The Show Jumping Talent Search Program became part of the USEF’s Show Jumping High Performance Program in 2005. The Platinum Performance / USEF Show Jumping Talent Search Finals attracts the nation’s top Juniors and Young Riders in head-to-head competition. The Finals are open to U.S. citizens 21 years old and younger who have qualified through their placement in Platinum Performance / USEF Show Jumping Talent Search Classes and include a matrix of phases to test entrants’ skills in the show jumping arena, including equitation, speed over difficult courses and gymnastics, derby-style terrain, and a ride-off.

Graduates of the program include some of the top competitors and trainers on the circuit today, each doing their part to inspire and train the next generation of equestrians.

In this week’s final 37 riders will vie for the title. Last year’s West Coast winner, Hannah Selleck, just returned from the Spruce Masters where she competed against the best and brought home prizes. On the East Coast qualified riders will compete on the weekend of October 4th-5th in Gladstone, NJ. Now a sophomore at Princeton, California-based Sophie Benjamin won the coveted East Coast Finals in 2008.

Highlights from the ASPCA Regional Finals Saturday evening – September 12, 2009

The ASPCA Maclay Horsemanship class was first held 76 years ago, and has remained one of the most prestigious competitions for junior riders (ages 17 & under). Past winners and top finishers include recognizable West Coast names such as such Bernie Traurig (1961), Fred Bauer (1970), Francie Steinwedell-Carvin (1977), Lauren Kay (1990), Keri Kampsen (1997), Nicole Shahinian Simpson (1992), Richard Spooner (Reserve Champion, 1988), Matthew Sereni (2003) and Jamie Taylor (Reserve Champion, 2002). Riders who competed in the Region 8 (CA, HI, NV) Maclay Regionals on Saturday qualified by earning 25 points as of August 31, 2009.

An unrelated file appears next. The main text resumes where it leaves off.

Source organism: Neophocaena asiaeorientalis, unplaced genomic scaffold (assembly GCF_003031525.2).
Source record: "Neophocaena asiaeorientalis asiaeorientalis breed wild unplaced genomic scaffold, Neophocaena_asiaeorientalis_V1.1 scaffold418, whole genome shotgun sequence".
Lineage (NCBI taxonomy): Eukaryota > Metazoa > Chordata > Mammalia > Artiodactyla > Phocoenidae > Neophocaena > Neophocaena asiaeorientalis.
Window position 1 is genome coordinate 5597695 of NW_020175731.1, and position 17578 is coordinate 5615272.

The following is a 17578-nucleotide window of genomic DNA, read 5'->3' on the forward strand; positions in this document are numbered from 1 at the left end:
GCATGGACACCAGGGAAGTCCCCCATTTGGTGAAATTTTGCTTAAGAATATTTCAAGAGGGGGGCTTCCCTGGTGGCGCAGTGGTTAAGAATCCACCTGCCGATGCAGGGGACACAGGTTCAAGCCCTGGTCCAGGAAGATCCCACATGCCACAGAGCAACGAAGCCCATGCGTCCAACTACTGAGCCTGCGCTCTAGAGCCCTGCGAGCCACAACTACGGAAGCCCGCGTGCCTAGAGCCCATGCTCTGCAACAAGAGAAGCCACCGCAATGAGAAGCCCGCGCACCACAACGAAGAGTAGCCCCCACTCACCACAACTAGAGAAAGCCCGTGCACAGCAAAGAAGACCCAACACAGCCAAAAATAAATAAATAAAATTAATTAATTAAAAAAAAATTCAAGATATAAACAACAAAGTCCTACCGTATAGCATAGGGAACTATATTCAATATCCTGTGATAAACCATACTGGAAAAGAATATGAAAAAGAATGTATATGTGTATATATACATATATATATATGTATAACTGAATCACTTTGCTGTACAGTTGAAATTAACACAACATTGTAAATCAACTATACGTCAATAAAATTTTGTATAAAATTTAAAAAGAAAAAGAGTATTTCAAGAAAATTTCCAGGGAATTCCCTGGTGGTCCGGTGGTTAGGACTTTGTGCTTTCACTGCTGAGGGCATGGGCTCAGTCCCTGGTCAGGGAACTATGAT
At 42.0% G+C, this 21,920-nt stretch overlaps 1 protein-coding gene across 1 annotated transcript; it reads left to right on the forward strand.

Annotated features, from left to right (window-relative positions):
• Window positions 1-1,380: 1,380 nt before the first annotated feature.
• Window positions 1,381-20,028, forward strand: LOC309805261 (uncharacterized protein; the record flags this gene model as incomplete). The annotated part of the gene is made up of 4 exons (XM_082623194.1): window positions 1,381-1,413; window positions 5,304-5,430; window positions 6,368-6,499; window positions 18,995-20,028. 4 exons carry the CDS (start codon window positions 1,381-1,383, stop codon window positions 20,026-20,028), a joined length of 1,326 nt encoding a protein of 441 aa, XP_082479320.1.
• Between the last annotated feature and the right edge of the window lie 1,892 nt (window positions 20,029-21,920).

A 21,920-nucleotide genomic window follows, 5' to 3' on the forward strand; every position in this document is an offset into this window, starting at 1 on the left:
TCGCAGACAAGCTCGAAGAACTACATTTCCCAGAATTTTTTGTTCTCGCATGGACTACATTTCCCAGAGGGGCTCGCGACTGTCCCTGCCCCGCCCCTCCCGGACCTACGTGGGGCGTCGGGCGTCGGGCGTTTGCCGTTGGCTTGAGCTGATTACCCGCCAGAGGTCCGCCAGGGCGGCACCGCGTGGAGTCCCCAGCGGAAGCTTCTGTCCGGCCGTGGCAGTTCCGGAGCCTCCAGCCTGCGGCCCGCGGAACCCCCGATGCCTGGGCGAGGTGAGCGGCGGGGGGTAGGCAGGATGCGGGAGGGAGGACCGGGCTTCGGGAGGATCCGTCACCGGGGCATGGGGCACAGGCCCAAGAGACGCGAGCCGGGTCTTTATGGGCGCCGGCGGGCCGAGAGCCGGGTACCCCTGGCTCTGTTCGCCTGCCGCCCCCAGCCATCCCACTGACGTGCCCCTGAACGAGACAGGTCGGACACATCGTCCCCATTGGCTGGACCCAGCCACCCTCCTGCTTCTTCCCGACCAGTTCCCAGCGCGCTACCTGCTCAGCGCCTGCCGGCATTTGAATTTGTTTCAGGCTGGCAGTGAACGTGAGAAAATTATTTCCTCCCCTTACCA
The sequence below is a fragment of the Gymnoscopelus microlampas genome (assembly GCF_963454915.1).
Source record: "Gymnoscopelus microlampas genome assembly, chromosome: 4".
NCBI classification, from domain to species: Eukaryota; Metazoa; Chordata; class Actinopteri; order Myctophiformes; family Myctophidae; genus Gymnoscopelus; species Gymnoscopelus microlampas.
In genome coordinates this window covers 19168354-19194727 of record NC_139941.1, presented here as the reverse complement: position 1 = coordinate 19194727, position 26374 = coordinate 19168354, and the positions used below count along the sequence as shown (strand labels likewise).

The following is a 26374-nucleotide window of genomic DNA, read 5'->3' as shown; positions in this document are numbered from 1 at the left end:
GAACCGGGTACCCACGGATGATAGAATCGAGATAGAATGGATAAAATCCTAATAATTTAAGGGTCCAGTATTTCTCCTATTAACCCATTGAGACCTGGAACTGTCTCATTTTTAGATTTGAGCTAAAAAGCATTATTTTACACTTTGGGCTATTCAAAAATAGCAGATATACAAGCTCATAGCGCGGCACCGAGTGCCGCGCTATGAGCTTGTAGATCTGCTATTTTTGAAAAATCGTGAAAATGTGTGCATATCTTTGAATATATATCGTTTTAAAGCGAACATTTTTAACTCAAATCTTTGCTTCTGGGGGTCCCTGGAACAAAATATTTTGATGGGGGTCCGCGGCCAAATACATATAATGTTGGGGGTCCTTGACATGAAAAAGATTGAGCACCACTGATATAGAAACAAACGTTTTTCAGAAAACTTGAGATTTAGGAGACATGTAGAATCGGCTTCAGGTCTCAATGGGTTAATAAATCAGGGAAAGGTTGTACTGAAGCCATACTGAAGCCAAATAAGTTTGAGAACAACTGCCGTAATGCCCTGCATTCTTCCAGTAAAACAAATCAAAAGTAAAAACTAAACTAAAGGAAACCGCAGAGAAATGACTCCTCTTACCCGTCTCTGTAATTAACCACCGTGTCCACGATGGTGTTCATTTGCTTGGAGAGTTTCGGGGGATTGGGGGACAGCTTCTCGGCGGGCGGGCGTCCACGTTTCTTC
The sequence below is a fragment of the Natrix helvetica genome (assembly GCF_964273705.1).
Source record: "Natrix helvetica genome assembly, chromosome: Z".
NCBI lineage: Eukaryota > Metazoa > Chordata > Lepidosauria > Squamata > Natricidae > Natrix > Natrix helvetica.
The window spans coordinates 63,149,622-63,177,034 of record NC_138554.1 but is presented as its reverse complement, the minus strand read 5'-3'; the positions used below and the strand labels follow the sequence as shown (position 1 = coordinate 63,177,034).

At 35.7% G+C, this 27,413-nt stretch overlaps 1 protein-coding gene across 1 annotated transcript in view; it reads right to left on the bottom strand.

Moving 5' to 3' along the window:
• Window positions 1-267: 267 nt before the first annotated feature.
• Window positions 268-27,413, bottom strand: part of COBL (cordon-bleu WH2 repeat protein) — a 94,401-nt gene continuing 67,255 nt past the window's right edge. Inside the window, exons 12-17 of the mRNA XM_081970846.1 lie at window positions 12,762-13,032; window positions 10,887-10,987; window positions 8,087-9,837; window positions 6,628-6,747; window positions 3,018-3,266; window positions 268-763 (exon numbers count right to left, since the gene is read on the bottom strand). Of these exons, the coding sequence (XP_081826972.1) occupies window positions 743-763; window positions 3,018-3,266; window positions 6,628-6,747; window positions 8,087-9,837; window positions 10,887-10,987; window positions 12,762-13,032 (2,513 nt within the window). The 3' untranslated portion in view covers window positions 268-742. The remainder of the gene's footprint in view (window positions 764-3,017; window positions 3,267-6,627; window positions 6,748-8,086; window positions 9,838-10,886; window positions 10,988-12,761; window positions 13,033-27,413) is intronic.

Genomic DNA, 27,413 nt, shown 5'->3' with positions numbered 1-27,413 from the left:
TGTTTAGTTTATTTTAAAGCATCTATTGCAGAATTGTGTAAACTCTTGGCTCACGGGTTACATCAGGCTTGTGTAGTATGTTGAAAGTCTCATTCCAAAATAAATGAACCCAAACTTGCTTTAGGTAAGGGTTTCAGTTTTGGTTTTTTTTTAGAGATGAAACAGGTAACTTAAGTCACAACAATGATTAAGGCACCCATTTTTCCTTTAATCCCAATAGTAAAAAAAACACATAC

Medal riders had to pick and maintain a marching pace to master the course that Scott Starnes set for Saturday night’s Regional Finals. Of the twelve efforts, the toughest part seemed to be fences four through eight, which included a short turn off the corner to a hay bale vertical in three long strides to an oxer-vertical one stride directly to another three stride line, followed by a right hand turn to vertical-vertical one stride combination to a sharp right bend in a long five to a fan oxer.

After thirty-four rounds, judges Chrystine Tauber and Leo Conroy brought back twenty-eight riders in two groups of fourteen for the flat phase. In this final the flat counts for 50% of the total score. At the conclusion of the second group, five riders were asked to remain in the ring – Jocelyn Neff, Lucy Davis, Saer Coulter, Theo Boris and Cayla Richards. The work-off included six jumps, a difficult counter-canter turn, a halt and a hand gallop to the last fence. Neff nailed it. Surprisingly Davis had some trouble that included losing her counter canter. Coulter also lost the counter lead in the final two strides. Boris rode in his usual soft yet confident style. However his halt was a bit brief and his bold hand gallop took him slightly past his distance. Fresh off her CPHA Medal Final win, Richards kept her cool and performed all the tests flawlessly for the win.

Click the results link for a list of the 16 top placings, who are invited to compete at the National Championship held at The National Horse Show on October 31st in Syracuse, New York. Good luck to all those who are heading east later this fall.